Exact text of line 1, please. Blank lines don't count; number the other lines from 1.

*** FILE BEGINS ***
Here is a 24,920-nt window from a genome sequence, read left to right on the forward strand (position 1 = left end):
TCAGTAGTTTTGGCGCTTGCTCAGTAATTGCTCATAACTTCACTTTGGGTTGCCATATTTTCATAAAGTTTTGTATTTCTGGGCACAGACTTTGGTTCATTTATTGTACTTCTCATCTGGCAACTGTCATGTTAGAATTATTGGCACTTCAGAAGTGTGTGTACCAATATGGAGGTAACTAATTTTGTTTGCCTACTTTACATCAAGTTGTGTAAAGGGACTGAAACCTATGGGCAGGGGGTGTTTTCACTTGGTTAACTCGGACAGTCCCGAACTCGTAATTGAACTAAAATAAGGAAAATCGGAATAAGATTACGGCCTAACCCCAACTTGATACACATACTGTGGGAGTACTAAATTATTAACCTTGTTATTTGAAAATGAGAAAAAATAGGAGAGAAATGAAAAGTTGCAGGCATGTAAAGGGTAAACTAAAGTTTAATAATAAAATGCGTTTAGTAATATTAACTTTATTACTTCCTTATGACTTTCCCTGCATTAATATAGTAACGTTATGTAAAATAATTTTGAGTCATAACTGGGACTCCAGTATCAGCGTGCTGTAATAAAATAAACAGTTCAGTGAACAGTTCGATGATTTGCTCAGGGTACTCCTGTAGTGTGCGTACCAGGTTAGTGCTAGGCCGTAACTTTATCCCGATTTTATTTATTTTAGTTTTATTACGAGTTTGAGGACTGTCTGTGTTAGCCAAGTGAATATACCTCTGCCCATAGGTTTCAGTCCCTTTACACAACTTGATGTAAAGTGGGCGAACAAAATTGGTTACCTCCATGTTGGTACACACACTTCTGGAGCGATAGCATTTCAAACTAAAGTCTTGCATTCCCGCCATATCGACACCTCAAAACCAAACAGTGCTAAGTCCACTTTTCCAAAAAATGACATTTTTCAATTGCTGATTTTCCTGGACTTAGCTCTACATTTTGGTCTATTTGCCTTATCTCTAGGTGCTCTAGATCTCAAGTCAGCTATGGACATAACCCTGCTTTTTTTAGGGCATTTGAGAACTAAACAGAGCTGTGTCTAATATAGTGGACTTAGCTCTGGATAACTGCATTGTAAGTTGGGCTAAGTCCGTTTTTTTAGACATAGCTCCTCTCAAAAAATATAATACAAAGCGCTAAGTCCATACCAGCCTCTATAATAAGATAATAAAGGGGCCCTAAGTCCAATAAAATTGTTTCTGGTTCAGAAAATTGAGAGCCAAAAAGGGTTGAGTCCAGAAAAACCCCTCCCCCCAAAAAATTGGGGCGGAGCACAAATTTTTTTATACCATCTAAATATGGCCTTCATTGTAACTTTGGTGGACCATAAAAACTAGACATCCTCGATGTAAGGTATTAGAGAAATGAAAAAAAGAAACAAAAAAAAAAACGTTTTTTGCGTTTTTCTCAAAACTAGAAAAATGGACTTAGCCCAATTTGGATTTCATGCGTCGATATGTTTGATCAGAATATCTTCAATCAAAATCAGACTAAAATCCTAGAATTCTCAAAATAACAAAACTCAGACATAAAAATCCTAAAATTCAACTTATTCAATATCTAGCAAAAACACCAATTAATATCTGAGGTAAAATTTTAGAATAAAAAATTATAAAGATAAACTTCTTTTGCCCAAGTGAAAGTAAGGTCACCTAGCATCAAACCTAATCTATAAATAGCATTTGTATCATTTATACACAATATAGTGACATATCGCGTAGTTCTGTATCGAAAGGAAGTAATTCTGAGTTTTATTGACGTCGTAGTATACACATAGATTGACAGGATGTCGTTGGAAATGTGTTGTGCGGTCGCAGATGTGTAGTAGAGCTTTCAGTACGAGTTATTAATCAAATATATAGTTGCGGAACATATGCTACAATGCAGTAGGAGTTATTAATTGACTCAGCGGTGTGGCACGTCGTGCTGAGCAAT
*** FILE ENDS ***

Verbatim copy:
Here is a 24,920-nt window from a genome sequence, read left to right on the forward strand (position 1 = left end):